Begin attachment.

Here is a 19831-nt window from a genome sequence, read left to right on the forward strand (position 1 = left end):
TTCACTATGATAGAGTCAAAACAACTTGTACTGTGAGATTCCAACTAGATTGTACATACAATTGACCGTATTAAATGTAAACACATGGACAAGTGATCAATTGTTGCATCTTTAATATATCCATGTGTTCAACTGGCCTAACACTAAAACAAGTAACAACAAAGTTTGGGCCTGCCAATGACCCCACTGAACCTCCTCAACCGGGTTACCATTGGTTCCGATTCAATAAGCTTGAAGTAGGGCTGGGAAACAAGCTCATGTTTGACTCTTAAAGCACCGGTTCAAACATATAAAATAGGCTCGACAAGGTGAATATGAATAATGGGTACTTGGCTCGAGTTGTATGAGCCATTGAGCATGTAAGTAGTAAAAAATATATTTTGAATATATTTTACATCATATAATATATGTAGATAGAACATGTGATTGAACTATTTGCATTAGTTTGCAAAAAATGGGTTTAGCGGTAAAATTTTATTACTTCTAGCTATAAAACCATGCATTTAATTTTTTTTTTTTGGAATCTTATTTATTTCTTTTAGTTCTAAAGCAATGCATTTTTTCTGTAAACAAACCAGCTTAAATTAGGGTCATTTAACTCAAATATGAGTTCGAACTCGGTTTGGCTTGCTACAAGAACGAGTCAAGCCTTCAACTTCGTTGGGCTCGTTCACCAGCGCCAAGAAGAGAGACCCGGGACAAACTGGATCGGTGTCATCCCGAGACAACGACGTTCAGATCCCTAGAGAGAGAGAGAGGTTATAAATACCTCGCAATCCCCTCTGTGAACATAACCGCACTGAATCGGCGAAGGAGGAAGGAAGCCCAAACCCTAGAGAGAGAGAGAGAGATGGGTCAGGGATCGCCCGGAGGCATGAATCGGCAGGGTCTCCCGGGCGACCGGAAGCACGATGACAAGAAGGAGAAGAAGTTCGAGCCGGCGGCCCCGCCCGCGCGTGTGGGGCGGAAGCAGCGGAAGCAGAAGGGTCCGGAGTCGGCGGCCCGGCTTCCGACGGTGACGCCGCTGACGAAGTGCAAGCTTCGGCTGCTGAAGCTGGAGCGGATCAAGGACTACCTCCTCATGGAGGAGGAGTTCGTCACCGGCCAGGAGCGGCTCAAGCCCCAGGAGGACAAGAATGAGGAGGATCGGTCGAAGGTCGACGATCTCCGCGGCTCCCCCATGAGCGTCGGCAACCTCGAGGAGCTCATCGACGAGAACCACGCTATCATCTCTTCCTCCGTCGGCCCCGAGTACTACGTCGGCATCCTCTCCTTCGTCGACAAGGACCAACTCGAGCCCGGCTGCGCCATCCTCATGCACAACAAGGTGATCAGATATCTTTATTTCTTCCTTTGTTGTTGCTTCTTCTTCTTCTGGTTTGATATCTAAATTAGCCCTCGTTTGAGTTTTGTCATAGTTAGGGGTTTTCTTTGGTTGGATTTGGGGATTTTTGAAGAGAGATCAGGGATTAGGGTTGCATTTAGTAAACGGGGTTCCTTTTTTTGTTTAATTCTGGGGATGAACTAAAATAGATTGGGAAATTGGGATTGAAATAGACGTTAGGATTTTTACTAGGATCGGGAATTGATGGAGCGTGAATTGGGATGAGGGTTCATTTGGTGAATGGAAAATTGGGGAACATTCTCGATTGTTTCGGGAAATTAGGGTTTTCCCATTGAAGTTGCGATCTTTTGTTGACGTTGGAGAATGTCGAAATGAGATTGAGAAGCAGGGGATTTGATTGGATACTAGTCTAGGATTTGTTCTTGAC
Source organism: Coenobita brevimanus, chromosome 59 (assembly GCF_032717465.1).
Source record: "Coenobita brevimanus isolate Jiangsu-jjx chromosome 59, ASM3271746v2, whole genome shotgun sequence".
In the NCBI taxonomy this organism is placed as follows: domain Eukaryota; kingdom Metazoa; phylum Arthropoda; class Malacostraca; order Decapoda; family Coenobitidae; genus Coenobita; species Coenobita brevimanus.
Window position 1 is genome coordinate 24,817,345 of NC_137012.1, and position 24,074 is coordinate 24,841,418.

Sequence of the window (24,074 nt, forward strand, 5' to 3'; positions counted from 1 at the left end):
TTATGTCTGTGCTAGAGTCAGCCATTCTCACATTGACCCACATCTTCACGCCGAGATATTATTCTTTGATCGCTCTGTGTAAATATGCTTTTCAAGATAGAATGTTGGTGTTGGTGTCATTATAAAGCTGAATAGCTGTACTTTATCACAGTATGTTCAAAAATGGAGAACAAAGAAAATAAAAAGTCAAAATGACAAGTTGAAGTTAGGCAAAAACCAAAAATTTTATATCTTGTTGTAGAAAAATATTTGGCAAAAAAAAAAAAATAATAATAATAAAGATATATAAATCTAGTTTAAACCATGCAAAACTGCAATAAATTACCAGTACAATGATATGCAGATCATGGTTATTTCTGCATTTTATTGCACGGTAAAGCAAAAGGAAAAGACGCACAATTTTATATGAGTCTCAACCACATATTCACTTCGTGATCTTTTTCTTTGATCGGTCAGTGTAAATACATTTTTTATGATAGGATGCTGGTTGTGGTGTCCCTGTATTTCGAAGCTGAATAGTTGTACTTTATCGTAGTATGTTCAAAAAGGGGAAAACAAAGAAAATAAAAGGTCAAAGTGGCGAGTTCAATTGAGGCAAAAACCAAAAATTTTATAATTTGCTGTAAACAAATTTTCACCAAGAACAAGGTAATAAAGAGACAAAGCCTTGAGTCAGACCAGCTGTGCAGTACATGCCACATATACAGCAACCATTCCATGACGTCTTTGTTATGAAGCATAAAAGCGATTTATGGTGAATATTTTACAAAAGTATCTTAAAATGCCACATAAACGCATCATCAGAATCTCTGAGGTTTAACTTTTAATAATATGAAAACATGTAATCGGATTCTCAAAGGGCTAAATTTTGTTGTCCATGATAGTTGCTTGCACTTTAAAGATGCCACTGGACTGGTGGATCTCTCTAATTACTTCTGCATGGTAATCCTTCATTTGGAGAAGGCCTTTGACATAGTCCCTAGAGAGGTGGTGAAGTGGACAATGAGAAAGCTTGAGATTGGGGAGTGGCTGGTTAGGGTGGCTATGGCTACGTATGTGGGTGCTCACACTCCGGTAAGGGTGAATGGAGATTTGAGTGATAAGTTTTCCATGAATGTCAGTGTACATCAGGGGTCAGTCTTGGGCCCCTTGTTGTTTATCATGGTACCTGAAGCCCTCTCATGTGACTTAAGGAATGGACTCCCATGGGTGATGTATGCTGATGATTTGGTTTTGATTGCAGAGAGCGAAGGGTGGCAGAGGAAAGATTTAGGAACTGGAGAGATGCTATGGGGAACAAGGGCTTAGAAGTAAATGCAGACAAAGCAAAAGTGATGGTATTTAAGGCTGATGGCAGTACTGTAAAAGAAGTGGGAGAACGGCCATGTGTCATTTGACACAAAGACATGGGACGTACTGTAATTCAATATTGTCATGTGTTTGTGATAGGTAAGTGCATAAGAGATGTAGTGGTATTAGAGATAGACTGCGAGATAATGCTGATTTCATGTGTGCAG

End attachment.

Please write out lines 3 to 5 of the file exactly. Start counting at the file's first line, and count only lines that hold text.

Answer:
Source organism: Coenobita brevimanus, chromosome 59 (assembly GCF_032717465.1).
Source record: "Coenobita brevimanus isolate Jiangsu-jjx chromosome 59, ASM3271746v2, whole genome shotgun sequence".
In the NCBI taxonomy this organism is placed as follows: domain Eukaryota; kingdom Metazoa; phylum Arthropoda; class Malacostraca; order Decapoda; family Coenobitidae; genus Coenobita; species Coenobita brevimanus.